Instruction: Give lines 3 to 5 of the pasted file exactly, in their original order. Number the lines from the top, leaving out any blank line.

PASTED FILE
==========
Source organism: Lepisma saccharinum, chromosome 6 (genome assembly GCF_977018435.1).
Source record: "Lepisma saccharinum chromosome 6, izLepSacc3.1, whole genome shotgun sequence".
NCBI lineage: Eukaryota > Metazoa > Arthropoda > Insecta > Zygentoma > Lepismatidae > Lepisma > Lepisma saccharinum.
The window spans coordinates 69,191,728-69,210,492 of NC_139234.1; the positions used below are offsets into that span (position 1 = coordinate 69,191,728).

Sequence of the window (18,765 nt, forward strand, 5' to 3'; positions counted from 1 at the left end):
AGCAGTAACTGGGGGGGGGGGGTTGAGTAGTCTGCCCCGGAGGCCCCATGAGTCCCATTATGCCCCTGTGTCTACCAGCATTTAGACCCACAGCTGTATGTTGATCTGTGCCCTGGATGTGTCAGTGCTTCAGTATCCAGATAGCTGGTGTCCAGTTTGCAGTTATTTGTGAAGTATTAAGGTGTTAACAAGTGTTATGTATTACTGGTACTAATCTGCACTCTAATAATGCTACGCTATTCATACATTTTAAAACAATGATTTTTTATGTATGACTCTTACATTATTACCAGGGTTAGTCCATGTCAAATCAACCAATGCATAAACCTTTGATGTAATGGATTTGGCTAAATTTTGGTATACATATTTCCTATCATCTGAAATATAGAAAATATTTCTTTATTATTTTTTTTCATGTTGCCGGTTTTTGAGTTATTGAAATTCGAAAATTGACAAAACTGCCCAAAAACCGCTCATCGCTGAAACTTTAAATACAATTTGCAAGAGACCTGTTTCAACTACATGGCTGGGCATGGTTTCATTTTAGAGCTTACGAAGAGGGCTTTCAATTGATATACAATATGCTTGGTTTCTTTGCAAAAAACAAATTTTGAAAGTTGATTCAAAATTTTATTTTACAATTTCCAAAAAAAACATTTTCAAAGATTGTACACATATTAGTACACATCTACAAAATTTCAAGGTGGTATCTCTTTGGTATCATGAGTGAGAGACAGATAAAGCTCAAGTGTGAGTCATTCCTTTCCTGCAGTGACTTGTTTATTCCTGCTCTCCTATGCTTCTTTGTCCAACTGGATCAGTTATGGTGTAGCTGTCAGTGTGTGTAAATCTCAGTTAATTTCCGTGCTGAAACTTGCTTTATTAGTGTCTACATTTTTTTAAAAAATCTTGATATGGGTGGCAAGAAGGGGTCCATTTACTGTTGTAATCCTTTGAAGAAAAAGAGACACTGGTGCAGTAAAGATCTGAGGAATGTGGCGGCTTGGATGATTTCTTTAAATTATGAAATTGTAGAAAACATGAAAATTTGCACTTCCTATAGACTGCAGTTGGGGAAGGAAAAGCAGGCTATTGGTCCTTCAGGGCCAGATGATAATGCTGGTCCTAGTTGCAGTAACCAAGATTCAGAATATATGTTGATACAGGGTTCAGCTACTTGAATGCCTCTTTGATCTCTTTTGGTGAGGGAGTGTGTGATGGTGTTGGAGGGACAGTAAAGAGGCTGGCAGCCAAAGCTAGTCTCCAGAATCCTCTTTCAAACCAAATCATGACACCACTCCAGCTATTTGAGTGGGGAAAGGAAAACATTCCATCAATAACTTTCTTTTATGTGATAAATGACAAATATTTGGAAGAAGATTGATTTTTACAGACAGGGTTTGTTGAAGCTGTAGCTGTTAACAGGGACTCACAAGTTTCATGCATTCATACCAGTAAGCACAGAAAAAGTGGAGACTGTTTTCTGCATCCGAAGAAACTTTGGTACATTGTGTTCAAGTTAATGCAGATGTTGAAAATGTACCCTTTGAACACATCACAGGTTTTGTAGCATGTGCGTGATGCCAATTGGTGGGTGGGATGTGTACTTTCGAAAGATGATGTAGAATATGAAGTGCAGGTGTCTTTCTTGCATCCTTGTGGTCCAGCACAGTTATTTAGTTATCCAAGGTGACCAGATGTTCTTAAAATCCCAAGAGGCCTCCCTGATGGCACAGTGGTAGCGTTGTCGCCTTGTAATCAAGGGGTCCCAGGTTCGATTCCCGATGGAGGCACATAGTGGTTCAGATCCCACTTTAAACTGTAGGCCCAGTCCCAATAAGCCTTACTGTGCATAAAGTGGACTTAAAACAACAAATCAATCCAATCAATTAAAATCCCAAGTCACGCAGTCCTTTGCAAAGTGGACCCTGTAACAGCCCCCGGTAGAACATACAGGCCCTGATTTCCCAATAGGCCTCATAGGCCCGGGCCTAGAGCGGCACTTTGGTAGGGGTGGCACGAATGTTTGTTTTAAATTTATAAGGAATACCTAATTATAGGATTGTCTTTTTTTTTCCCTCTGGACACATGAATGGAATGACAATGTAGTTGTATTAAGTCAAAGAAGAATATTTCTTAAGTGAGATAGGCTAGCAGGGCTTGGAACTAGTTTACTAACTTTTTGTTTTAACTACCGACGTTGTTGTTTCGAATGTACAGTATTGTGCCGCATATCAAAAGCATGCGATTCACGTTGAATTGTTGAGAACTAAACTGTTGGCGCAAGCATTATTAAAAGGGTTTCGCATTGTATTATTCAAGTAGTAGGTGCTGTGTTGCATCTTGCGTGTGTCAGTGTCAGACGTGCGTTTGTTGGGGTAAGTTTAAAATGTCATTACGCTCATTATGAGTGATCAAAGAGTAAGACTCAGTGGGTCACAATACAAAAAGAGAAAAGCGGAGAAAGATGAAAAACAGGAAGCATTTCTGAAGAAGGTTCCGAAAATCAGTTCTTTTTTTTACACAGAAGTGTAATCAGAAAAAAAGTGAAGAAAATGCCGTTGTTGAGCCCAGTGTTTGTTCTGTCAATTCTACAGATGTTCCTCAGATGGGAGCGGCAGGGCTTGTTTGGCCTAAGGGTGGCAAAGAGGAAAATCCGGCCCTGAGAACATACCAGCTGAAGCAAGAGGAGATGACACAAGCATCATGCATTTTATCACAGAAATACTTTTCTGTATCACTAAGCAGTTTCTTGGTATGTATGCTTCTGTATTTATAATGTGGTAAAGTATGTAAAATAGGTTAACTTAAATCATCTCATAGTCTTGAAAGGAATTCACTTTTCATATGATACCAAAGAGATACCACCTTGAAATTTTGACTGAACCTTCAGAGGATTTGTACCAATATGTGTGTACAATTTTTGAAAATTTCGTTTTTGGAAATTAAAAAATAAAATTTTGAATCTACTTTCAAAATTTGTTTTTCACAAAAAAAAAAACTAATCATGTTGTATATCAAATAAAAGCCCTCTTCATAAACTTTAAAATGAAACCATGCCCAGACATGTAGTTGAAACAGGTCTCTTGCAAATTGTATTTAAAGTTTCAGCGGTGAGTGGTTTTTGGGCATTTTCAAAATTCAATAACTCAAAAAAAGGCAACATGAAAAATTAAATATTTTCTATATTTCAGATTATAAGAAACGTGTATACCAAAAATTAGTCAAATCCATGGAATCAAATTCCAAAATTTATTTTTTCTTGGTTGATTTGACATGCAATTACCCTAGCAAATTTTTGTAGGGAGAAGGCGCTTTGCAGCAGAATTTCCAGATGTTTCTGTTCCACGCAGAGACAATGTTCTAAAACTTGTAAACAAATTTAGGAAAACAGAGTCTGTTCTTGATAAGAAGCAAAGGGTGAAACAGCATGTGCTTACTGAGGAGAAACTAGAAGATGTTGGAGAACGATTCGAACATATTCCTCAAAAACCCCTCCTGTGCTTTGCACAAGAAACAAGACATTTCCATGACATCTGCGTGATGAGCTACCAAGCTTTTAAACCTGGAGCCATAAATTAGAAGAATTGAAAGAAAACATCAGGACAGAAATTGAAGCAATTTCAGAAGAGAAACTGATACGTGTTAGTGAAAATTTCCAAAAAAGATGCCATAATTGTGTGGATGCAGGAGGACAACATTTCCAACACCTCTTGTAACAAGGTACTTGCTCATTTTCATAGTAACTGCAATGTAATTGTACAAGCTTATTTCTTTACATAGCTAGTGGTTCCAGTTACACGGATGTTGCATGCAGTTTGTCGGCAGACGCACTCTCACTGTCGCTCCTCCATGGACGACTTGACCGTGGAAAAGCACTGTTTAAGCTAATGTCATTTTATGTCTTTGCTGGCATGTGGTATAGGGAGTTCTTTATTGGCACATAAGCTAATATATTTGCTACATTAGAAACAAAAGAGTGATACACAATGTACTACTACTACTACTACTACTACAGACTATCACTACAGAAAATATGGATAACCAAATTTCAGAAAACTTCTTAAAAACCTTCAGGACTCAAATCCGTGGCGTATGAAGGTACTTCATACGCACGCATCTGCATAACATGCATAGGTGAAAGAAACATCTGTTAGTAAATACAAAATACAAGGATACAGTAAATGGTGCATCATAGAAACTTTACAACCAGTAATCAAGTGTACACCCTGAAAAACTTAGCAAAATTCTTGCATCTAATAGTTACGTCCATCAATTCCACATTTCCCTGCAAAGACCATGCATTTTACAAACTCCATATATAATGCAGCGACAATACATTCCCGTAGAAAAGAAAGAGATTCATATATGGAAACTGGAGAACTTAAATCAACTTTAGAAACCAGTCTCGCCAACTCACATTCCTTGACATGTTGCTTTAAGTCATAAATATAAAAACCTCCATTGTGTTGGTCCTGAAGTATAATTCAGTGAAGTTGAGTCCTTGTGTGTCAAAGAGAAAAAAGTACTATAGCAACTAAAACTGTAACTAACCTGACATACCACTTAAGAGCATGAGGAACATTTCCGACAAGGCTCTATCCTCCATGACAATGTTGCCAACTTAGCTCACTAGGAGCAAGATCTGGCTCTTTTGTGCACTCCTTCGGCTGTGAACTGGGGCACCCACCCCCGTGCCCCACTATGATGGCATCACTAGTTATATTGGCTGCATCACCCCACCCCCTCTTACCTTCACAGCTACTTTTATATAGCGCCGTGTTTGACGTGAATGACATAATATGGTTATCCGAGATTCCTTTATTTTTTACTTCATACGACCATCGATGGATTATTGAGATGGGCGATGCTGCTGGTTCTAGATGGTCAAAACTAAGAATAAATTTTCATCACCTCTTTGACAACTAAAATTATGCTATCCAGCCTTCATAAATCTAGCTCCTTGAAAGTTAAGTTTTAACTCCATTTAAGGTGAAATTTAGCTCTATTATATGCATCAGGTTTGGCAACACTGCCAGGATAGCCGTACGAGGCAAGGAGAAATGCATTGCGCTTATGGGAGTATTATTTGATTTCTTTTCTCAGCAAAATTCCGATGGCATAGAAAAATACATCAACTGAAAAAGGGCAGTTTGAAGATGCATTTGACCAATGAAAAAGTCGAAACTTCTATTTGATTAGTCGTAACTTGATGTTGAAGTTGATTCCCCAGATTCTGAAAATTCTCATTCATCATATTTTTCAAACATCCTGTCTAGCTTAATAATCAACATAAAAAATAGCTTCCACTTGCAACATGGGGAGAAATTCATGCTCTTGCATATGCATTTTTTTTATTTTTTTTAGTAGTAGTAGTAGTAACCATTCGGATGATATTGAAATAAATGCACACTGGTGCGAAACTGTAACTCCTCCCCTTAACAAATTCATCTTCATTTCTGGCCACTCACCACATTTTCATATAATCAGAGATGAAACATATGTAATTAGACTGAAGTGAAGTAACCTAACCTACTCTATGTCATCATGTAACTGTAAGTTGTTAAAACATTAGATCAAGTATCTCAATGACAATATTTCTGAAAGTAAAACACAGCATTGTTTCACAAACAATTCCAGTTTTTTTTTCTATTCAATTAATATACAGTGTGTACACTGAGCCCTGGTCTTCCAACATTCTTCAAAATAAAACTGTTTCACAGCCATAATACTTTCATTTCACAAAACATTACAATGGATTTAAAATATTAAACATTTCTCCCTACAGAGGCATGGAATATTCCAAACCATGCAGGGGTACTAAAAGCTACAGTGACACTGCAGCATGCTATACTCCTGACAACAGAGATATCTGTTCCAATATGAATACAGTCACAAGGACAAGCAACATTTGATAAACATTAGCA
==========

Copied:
NCBI lineage: Eukaryota > Metazoa > Arthropoda > Insecta > Zygentoma > Lepismatidae > Lepisma > Lepisma saccharinum.
The window spans coordinates 69,191,728-69,210,492 of NC_139234.1; the positions used below are offsets into that span (position 1 = coordinate 69,191,728).

Sequence of the window (18,765 nt, forward strand, 5' to 3'; positions counted from 1 at the left end):